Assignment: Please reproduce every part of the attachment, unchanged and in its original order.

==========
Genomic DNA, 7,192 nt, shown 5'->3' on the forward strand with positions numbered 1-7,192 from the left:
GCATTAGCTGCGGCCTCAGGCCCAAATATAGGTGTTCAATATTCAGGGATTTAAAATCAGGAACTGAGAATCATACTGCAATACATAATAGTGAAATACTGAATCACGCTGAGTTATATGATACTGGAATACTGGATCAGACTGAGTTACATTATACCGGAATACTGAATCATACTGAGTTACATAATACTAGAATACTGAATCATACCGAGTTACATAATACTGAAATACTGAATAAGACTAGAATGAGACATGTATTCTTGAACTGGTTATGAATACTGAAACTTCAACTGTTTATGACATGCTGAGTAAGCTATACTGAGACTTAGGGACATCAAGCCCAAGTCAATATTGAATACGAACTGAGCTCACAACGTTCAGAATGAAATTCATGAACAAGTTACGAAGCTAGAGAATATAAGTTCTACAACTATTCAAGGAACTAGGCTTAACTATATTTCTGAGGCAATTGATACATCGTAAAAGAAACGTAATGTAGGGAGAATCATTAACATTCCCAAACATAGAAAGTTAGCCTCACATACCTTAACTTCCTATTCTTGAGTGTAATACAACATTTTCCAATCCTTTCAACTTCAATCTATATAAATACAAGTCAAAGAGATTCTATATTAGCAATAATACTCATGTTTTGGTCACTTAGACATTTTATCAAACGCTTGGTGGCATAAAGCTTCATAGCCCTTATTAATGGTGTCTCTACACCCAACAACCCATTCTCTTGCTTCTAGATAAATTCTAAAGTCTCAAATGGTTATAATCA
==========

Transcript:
Genomic DNA, 7,192 nt, shown 5'->3' on the forward strand with positions numbered 1-7,192 from the left:
GCATTAGCTGCGGCCTCAGGCCCAAATATAGGTGTTCAATATTCAGGGATTTAAAATCAGGAACTGAGAATCATACTGCAATACATAATAGTGAAATACTGAATCACGCTGAGTTATATGATACTGGAATACTGGATCAGACTGAGTTACATTATACCGGAATACTGAATCATACTGAGTTACATAATACTAGAATACTGAATCATACCGAGTTACATAATACTGAAATACTGAATAAGACTAGAATGAGACATGTATTCTTGAACTGGTTATGAATACTGAAACTTCAACTGTTTATGACATGCTGAGTAAGCTATACTGAGACTTAGGGACATCAAGCCCAAGTCAATATTGAATACGAACTGAGCTCACAACGTTCAGAATGAAATTCATGAACAAGTTACGAAGCTAGAGAATATAAGTTCTACAACTATTCAAGGAACTAGGCTTAACTATATTTCTGAGGCAATTGATACATCGTAAAAGAAACGTAATGTAGGGAGAATCATTAACATTCCCAAACATAGAAAGTTAGCCTCACATACCTTAACTTCCTATTCTTGAGTGTAATACAACATTTTCCAATCCTTTCAACTTCAATCTATATAAATACAAGTCAAAGAGATTCTATATTAGCAATAATACTCATGTTTTGGTCACTTAGACATTTTATCAAACGCTTGGTGGCATAAAGCTTCATAGCCCTTATTAATGGTGTCTCTACACCCAACAACCCATTCTCTTGCTTCTAGATAAATTCTAAAGTCTCAAATGGTTATAATCA